IRS Further Delays Three-Percent WithholdingMay 24, 2011
On May 9, the Internal Revenue Service (IRS) published final regulations requiring federal, state and local government entities to automatically deduct and withhold three-percent of the value of payments to contractors for the purchase of property or services. The final rule delays the new withholding requirement for an additional year from Dec. 31, 2011 to Dec. 21, 2012.
The three-percent withholding law, which was enacted in Section 511 of the Tax Increase Prevention and Reconciliation Act of 2005 (TIPRA) mandates that federal, state, and local governments withhold three-percent of nearly all of their contract payments, Medicare payments, farm payments, and certain grants. Compliance with this law will impose significant, unnecessary financial burdens on both the public and private sectors, with a disproportionate impact on small businesses.
In the American Recovery and Reinvestment Act (ARRA) Congress delayed for one year—until Dec. 31, 2011—the implementation of this mandate in recognition of the exorbitant expenditures that will be necessary to implement accounting systems and hire new compliance employees at a time when those resources were desperately needed for productive uses. However, in response to public comment regarding administrative implementation burdens, the final IRS rule now provides for an additional one-year extension from the ARRA implementation date.
The most recent congressional estimate, in 2009, pegged the ten-year cost of repeal at $10.9 billion. Most of the revenue would be generated in the first year, when withheld funds would flow to the government before being credited to contractors.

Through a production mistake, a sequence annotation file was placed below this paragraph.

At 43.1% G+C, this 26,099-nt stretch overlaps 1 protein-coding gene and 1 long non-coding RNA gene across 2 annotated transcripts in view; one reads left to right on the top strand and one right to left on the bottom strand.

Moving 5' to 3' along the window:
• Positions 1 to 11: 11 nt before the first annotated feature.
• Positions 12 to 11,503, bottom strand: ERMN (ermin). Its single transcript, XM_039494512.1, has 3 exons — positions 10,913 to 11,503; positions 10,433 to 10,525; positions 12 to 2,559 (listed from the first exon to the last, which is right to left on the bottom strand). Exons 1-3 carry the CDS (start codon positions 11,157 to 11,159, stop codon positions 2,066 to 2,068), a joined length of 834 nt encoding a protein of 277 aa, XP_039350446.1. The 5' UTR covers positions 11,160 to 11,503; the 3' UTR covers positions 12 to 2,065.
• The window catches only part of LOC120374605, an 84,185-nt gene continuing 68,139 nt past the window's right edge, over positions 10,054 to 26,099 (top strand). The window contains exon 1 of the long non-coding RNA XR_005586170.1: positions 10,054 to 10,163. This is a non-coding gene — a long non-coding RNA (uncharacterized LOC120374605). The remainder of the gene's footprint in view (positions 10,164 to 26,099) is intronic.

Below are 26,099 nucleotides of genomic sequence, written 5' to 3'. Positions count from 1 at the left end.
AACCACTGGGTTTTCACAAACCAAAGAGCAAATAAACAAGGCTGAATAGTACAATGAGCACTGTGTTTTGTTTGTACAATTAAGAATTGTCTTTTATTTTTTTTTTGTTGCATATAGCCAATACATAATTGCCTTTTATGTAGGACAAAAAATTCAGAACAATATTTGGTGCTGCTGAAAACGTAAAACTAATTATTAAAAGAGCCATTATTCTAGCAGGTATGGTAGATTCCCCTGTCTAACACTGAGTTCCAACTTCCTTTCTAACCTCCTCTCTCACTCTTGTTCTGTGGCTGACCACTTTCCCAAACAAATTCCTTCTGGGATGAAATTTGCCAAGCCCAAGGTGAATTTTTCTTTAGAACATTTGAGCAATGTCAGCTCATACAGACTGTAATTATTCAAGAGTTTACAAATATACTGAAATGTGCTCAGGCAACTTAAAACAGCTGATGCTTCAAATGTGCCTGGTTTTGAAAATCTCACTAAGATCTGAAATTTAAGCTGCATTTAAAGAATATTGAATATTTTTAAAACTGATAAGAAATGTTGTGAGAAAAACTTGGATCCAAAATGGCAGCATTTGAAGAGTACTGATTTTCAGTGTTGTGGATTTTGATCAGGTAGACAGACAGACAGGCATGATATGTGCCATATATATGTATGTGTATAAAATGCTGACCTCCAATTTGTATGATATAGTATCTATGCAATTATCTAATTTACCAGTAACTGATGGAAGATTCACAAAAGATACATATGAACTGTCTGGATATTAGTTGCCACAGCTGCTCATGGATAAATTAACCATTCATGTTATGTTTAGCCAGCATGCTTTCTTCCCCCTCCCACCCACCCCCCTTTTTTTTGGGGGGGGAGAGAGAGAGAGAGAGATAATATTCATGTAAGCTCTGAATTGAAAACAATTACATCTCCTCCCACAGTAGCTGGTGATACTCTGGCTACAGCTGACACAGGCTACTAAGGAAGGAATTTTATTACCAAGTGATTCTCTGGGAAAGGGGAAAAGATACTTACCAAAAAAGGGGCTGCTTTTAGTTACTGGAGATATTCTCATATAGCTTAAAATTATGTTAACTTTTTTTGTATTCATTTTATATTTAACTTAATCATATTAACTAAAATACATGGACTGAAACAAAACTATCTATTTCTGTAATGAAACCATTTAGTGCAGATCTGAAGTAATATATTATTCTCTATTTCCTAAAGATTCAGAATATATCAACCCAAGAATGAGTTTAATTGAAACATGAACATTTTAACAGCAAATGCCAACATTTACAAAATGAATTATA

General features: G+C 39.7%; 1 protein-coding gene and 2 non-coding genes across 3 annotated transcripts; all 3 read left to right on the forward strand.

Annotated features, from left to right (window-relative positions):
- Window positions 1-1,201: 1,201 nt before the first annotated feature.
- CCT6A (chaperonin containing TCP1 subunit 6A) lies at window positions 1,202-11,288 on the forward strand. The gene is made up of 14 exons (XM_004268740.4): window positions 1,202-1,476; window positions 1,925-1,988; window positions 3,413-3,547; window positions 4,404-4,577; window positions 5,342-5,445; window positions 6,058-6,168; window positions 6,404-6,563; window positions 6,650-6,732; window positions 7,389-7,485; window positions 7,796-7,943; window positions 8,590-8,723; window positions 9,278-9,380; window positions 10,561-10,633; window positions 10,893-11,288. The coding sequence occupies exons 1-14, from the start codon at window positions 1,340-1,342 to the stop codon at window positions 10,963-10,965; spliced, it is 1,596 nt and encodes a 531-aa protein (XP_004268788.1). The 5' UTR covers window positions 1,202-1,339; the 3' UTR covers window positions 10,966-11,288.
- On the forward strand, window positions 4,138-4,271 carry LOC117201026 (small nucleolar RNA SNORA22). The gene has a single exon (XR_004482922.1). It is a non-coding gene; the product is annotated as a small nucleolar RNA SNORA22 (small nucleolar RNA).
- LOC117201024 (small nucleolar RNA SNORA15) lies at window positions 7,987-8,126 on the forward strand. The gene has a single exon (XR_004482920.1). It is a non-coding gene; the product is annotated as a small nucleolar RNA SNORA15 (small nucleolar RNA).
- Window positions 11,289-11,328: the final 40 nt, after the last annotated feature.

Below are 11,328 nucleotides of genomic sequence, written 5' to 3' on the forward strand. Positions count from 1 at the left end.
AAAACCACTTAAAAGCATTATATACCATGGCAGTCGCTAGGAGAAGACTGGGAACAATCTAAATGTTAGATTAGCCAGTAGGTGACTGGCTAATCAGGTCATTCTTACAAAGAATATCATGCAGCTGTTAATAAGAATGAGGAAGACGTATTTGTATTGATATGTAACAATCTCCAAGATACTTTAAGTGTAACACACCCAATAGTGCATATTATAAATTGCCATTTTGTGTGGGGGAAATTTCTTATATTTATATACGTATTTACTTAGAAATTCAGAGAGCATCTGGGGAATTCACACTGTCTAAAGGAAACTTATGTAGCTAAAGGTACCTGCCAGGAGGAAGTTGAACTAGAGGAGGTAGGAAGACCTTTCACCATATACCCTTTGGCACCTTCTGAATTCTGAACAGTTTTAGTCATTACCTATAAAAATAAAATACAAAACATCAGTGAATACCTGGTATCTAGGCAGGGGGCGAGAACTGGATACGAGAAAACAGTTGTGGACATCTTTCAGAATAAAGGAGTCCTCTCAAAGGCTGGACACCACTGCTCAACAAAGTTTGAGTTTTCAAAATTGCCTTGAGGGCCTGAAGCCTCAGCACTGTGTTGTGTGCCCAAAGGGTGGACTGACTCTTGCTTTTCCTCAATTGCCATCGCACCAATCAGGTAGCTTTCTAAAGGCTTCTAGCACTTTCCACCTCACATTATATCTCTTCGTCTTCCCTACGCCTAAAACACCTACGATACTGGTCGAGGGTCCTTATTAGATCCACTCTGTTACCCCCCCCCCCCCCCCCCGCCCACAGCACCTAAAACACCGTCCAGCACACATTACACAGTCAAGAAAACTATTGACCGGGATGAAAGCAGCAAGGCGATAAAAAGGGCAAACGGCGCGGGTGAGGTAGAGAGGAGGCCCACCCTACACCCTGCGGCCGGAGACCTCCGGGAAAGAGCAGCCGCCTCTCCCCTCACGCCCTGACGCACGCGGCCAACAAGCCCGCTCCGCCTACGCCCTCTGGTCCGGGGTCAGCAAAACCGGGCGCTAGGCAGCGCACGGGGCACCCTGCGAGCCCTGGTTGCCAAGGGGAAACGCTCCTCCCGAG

These compliance costs will far exceed projected tax collections. For instance, just one federal agency, the Department of Defense, estimated that it would cost over $17 billion in the first five years to comply, and the original revenue estimate from TIPRA projected that only $6.977 billion would be collected over a 10 year window. This is a case of spending a dollar to collect a dime, which is counter-productive for addressing the nation’s deficits.
At the start of the 112th Congress, action was taken to repeal this onerous provision. The Withholding Tax Relief Act (S. 164) has been introduced by Sens. Scott Brown (R-Mass.), Olympia Snowe (R-Maine) and Sen. Amy Klobuchar (D-Minn.) which repeals Section 511, and includes spending rescission language that is identical to the spending rescission language in Sen. Debbie Stabenow’s (D-Mich.) 1099 repeal amendment.
S. 89, the Withholding Tax Relief Act of 2011 was introduced by Sens. David Vitter (R-La.), Richard Burr (R-N.C.), James Inhofe (Okla.), Johnny Isakson (R-Ga.), and Roger Wicker (R-Miss.), is a simple repeal bill that repeals Section 511. It is similar to bills from previous years. The House companion bill (H.R. 674) has been introduced by Reps. Wally Herger (R-Calif.) and Earl Blumenauer (D-Ore.) and currently has 116 cosponsors.
On Thursday, May 26, the House Small Business Committee Subcommittee on Contracting and Workforce will hold a hearing entitled, “Defer No More: The Need to Repeal the Three-Percent Withholding Provision.”
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